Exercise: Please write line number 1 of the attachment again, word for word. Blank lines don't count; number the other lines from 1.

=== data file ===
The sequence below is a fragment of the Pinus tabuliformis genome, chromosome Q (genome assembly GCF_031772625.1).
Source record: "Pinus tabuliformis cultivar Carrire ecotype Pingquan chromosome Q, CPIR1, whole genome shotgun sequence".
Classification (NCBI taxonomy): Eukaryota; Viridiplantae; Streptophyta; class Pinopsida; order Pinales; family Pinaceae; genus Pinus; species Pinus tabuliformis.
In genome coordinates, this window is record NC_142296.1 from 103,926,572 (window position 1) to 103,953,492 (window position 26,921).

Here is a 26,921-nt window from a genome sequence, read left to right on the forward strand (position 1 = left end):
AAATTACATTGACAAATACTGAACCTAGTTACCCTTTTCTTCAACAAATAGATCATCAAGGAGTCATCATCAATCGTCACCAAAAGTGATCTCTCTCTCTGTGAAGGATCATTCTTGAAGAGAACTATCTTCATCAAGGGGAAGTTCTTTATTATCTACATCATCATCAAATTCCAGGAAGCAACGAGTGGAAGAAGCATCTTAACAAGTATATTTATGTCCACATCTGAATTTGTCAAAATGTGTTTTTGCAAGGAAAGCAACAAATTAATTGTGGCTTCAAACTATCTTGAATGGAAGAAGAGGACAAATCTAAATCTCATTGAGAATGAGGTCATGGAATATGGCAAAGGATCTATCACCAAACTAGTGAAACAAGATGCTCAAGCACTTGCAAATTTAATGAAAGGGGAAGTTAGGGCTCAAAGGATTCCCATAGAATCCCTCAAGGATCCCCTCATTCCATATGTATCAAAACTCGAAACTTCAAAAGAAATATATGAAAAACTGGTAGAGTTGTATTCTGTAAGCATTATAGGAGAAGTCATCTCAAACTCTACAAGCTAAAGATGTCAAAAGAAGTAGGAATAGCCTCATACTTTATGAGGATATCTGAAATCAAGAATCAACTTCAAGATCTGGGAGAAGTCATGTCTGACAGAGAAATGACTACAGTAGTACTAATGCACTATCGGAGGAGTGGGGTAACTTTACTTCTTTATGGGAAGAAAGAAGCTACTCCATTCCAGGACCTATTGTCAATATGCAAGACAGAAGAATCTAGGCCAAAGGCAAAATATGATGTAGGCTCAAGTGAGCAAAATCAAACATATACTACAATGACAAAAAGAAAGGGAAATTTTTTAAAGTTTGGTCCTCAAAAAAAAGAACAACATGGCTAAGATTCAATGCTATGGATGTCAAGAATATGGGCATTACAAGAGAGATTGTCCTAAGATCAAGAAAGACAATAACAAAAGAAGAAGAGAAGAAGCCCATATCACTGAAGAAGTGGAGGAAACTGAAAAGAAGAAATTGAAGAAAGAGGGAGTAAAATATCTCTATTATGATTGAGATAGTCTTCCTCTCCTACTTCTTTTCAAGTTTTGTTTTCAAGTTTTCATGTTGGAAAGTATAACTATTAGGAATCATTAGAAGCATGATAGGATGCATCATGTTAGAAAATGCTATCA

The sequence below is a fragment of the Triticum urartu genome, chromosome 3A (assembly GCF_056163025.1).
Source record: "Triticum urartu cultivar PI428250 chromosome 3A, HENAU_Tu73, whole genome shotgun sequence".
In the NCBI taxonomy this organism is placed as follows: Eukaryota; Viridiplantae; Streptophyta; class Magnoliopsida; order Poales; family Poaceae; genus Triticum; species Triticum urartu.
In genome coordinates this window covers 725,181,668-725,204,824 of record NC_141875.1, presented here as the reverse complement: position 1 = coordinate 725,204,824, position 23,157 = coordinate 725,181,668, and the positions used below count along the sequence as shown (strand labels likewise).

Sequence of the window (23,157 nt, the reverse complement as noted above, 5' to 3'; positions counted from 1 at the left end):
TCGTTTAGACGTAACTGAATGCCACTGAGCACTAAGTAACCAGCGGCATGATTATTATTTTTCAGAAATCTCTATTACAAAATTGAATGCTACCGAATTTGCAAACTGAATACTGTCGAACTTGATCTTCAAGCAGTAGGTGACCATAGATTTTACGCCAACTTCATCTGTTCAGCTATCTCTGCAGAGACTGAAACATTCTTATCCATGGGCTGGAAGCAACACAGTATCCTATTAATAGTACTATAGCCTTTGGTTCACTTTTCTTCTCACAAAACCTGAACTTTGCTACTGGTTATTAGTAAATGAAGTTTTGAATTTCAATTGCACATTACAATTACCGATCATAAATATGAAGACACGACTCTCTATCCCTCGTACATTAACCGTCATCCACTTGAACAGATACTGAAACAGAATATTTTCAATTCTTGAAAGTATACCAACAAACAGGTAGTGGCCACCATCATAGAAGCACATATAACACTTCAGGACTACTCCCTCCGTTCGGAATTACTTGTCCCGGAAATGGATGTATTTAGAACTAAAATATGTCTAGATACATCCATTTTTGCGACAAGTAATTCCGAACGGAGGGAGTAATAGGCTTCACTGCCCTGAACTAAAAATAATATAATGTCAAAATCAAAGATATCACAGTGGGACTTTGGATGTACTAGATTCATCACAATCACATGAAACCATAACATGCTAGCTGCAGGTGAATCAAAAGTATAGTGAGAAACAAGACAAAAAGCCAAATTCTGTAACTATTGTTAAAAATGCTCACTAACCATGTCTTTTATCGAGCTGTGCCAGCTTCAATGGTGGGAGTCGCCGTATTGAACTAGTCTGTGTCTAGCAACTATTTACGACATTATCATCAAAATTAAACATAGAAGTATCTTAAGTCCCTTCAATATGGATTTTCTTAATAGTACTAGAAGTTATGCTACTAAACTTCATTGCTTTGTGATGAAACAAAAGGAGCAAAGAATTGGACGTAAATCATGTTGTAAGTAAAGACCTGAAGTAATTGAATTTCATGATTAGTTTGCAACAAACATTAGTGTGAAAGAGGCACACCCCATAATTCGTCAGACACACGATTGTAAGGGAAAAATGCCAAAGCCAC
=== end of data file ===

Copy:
The sequence below is a fragment of the Pinus tabuliformis genome, chromosome Q (genome assembly GCF_031772625.1).